THE $30,000 BEQUEST and Other Stories by Mark Twain

it not in accord with your station, or compatible with your rank;

yet, “sub loc signo vinces.” You know I cannot resume my visits,

in consequence of the utter hostility that your father has to me;

therefore the consummation of our union will have to be sought

for in a more sublime sphere, at the residence of a respectable

friend of this village. You cannot have an scruples upon this

mode of proceeding, if you will but remember it emanates from one

who loves you better than his own life–who is more than anxious

to bid you welcome to a new and happy home. Your warmest associates

say come; the talented, the learned, the wise, and the experienced

say come;–all these with their friends say, come. Viewing these,

with many other inducements, I flatter myself that you will come

to the embraces of your Elfonzo; for now is the time of your

acceptance of the day of your liberation. You cannot be ignorant,

Ambulinia, that thou art the desire of my heart; its thoughts

are too noble, and too pure, to conceal themselves from you.

I shall wait for your answer to this impatiently, expecting that you

will set the time to make your departure, and to be in readiness

at a moment’s warning to share the joys of a more preferable life.

This will be handed to you by Louisa, who will take a pleasure in

communicating anything to you that may relieve your dejected spirits,

and will assure you that I now stand ready, willing, and waiting

to make good my vows.

I am, dear Ambulinia, your

truly, and forever,

J. I. Elfonzo.

Louisa made it convenient to visit Mr. Valeer’s, though they

did not suspect her in the least the bearer of love epistles;

consequently, she was invited in the room to console Ambulinia,

where they were left alone. Ambulinia was seated by a small table–

her head resting on her hand–her brilliant eyes were bathed in tears.

Louisa handed her the letter of Elfonzo, when another spirit animated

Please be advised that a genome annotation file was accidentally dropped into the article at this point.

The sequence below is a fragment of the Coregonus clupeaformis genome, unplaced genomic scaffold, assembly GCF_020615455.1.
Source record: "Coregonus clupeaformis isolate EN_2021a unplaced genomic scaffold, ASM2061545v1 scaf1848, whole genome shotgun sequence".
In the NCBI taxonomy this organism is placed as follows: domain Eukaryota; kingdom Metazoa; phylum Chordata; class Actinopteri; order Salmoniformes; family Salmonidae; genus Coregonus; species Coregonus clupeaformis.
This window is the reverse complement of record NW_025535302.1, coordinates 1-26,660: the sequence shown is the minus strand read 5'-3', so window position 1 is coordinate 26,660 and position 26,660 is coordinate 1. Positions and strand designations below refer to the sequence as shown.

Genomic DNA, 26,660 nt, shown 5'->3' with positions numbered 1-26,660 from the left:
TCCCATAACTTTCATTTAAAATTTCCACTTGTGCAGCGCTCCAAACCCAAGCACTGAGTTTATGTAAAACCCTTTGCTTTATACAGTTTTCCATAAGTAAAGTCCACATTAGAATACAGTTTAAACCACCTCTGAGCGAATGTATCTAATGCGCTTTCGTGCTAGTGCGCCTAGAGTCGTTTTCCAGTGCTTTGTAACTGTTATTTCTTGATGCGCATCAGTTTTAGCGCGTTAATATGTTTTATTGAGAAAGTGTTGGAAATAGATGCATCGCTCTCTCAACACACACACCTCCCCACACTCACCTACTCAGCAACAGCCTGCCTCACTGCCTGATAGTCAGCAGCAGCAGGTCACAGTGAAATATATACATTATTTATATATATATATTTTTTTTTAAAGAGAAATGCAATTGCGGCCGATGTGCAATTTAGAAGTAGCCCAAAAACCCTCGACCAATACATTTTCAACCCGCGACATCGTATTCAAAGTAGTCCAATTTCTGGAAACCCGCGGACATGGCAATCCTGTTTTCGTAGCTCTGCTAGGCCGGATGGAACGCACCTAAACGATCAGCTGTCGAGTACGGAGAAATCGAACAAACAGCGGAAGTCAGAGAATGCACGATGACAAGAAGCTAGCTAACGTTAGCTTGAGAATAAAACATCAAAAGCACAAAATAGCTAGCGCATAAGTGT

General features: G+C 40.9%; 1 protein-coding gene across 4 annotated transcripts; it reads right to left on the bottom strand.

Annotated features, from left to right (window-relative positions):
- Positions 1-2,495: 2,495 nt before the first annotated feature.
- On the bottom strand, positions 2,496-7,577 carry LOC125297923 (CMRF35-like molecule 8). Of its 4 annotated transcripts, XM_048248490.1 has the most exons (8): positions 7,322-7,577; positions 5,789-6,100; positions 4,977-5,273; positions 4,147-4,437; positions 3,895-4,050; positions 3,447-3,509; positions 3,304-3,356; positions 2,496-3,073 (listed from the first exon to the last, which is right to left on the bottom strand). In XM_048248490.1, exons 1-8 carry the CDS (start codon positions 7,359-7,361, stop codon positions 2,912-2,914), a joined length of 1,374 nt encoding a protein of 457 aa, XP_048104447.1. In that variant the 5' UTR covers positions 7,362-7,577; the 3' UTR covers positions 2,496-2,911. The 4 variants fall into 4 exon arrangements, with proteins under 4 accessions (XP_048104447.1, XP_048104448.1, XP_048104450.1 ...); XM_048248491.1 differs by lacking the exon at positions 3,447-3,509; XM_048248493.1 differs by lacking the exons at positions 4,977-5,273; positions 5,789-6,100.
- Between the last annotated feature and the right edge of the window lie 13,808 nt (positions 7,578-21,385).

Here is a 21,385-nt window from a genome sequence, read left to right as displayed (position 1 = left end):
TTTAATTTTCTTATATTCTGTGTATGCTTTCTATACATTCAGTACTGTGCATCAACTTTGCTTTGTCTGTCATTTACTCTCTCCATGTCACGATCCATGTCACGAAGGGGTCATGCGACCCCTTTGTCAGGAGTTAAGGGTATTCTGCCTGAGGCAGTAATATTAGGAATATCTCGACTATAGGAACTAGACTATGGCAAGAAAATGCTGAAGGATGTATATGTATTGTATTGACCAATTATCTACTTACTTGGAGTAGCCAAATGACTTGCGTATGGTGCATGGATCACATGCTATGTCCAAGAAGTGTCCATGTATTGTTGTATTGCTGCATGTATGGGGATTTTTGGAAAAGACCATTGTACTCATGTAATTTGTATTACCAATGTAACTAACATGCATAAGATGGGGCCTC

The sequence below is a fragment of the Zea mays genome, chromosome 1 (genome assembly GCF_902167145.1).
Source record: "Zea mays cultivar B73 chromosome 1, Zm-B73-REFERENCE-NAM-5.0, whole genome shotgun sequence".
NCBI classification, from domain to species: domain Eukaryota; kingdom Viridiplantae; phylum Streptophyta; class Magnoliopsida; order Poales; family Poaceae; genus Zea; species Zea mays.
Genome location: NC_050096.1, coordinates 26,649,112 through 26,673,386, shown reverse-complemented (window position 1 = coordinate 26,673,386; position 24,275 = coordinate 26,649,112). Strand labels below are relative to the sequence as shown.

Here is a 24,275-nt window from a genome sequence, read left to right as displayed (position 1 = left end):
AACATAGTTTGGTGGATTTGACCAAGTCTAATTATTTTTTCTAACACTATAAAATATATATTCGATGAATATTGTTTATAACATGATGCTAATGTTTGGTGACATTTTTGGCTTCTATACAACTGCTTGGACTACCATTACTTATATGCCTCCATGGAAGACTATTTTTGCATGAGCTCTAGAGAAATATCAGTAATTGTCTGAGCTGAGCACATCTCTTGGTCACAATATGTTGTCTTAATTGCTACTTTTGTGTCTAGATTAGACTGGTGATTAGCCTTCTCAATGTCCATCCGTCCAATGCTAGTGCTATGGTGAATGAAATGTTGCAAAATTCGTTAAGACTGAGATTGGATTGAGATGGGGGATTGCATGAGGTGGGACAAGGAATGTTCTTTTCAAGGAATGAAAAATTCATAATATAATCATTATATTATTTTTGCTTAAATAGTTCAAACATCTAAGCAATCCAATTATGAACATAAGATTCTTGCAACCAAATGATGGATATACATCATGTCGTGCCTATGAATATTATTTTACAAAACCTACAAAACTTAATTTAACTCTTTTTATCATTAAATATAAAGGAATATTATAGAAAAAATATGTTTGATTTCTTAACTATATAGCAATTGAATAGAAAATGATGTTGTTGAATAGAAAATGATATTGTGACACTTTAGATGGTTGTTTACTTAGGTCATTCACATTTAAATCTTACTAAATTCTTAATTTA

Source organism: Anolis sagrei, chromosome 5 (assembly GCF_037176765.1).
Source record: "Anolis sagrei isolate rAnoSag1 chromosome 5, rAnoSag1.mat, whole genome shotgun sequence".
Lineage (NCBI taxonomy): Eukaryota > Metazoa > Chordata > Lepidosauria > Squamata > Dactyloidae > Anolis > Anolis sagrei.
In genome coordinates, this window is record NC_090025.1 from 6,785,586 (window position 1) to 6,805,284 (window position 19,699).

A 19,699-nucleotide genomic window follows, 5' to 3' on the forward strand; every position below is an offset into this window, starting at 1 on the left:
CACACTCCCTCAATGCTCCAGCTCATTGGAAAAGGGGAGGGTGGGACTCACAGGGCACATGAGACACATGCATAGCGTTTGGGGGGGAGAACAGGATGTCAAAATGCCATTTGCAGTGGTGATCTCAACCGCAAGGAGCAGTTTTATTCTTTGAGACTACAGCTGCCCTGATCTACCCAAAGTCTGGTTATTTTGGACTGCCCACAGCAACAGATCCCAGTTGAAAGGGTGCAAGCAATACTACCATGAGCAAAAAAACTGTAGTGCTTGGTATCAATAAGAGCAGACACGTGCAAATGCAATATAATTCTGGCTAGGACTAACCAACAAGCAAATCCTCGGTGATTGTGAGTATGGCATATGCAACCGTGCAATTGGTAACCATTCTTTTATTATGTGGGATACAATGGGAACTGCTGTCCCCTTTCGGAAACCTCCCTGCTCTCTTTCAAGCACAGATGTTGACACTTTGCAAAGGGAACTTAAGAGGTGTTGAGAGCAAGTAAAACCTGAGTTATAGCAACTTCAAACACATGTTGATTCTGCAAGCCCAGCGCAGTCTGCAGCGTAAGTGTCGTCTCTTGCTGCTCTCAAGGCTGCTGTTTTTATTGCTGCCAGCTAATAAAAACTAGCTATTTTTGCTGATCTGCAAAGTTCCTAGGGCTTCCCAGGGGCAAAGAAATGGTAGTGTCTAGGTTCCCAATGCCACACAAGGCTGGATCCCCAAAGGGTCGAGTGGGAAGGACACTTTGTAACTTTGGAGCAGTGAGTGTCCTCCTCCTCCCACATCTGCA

her features–the spirit of renewed confidence that never fails

to strengthen the female character in an hour of grief and sorrow

like this, and as she pronounced the last accent of his name,

she exclaimed, “And does he love me yet! I never will forget

your generosity, Louisa. Oh, unhappy and yet blessed Louisa! may you

never feel what I have felt–may you never know the pangs of love.

Had I never loved, I never would have been unhappy; but I turn to Him

who can save, and if His wisdom does not will my expected union,

I know He will give me strength to bear my lot. Amuse yourself

with this little book, and take it as an apology for my silence,”

said Ambulinia, “while I attempt to answer this volume of consolation.”

“Thank you,” said Louisa, “you are excusable upon this occasion;

but I pray you, Ambulinia, to be expert upon this momentous subject,

that there may be nothing mistrustful upon my part.” “I will,”

said Ambulinia, and immediately resumed her seat and addressed the

following to Elfonzo:

Cumming, Ga., January 28, 1844.

Devoted Elfonzo–

I hail your letter as a welcome messenger of faith, and can now

say truly and firmly that my feelings correspond with yours.

Nothing shall be wanting on my part to make my obedience your fidelity.

Courage and perseverance will accomplish success. Receive this

as my oath, that while I grasp your hand in my own imagination,

we stand united before a higher tribunal than any on earth.

All the powers of my life, soul, and body, I devote to thee.

Whatever dangers may threaten me, I fear not to encounter them.

Perhaps I have determined upon my own destruction, by leaving

the house of the best of parents; be it so; I flee to you; I share

your destiny, faithful to the end. The day that I have concluded

upon for this task is SABBATH next, when the family with the citizens

are generally at church. For Heaven’s sake let not that day

pass unimproved: trust not till tomorrow, it is the cheat of life–

the future that never comes–the grave of many noble births–

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Categories: Twain, Mark